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NW LA state seat up for grabs, for U.S. seat developing

The fun started when U.S. Rep. Jim McCrery announced his retirement at the end of 2008 but what really set things in motion was when then-state Rep. Mike Powell not only passed on this race, but also on his own seat. The resulting chaos points to 2008 being an interesting year for political watchers in northwest Louisiana.

Powell had long been considered one of the front runners for the Fourth District slot and his state post was as secure as could be, witnessed by only him qualifying for it last September. But by the end of the year he had resigned it and begged out completely, citing the need to feed the various mouths of his large family.

This has perturbed some who wondered why Powell simply didn’t run for reelection, arguing that the need to concentrate on a full-time career wasn’t one that appears suddenly, which would not have required the special election this Saturday for his seat. Regardless whether Powell is in office he has built a substantial political organization in east Shreveport and the efficiency for it to elect preferred candidates is maximized by controlling the timing of the election to replace him.

That candidate may be former city councilman Republican Thomas Carmody who many of Powell’s supporters backed in his two successful runs for the Council finishing his service there in 2006. That candidate probably is not Republican Barrow Peacock, who ran against Powell in 2003 and who just finished up a try for the state senate seat in this district.

Success in this election is crucial for Peacock, now making his third attempt for the state legislature in slightly more than four years. When somebody makes a couple of spirited if unsuccessful attempts for office, he’s often seen as persistent and eager to serve. But strike out three times and for subsequent attempts he’s often viewed as a crank who won’t give up even as the people’s verdict is clear.

While Peacock almost doubled his proportion of the vote in 2007 over 2003, the fact is he missed the general election runoff both times running campaigns that were a mile wide and an inch deep – leading one to wonder whether he has a license to print money as his largely self-financed, expensive campaigns both times have revealed not much support from the activist base of the Republican Party. And he did himself no favors last fall with this group by refusing to back publicly genuine conservative Republican B.L. “Buddy” Shaw in the Senate runoff against ex-Democrat state Rep. Billy Montgomery (especially as it is Montgomery donated to Carmody's campaign).

Peacock will benefit from his recent joust as the name recognition garnered from it will carry over into this contest barely three months removed from the last. But the dynamics differ dramatically in this special election held concurrently with presidential preference primaries because the lower turnout will make activists disproportionately more important – and they probably will favor Carmody.

Carmody by the end of his career was known as the most fiscally conservative member of Shreveport’s City Council and won convincingly two terms, but his exposure is limited in the Bossier Parish part of the district where about 15 percent of its registered voters live and a month is a short period of time to raise enough money to remind voters who you are. Still, unless there’s an unusually high turnout, Carmody should win.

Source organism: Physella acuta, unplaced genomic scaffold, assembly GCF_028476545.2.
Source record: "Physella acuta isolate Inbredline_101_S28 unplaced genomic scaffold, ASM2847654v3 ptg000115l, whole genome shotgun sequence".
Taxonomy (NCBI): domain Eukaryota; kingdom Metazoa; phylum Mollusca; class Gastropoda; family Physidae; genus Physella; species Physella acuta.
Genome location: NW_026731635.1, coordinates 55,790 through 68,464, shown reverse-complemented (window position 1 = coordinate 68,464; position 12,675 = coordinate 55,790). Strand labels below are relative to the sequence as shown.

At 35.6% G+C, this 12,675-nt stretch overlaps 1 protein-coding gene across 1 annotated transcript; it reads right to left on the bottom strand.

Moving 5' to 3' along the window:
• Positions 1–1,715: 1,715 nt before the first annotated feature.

While Saturday will settle that race, the fate of McCrery’s job now really lies in the hands of one individual. With Powell out, one prohibitive favorite has emerged who either preordains the matter by his announcement that he’s in, or leaves a wide-open field with his deferral.

If Caddo Parish Sheriff Steve Prator wants the job, it’s his. Prator has been the most popular politician in the region given his almost-uncontested elections for the office and good reputation in discharging its duties. The only reason Prator might pass would be winning would remove his status as the closest thing the parish has to a chief executive in order to become one of the lowliest of 435 legislators. Having been a chief executive for over a decade in a small pond, being a (relatively) small fish in a bigger pond may not seem too attractive.

But heavy pressure is being brought to bear on him to make this transition by local Republicans because he’ll guarantee the party retains the seat. If he doesn’t run, all bets are off as to who could triumph, and possible victors would include Democrat former mayor of Shreveport Keith Hightower, likely the only of his party that could win. Prator will have to decide soon because if he does opt out, Republican candidates who are waiting on him (although one has started regardless) need to get campaigning as soon as possible to counter a likely Hightower bid.

1 comment:

Anonymous said...

I've said if before, but Steve Prator running is a bad idea. Sure, the folks here in Caddo think they like him. But when he gets introduced to the rest of the congressional district, well, his squeaky clean record won't stand up under the scrutiny.

His office is out of touch and so is he. Why? Because he acts like a chief executive. Even as a staunch Republican, I cannot and will not ever vote for a person with as many hidden issues as he has. I just hope the powers that be do a little digging before this hope turns into nothing but hype.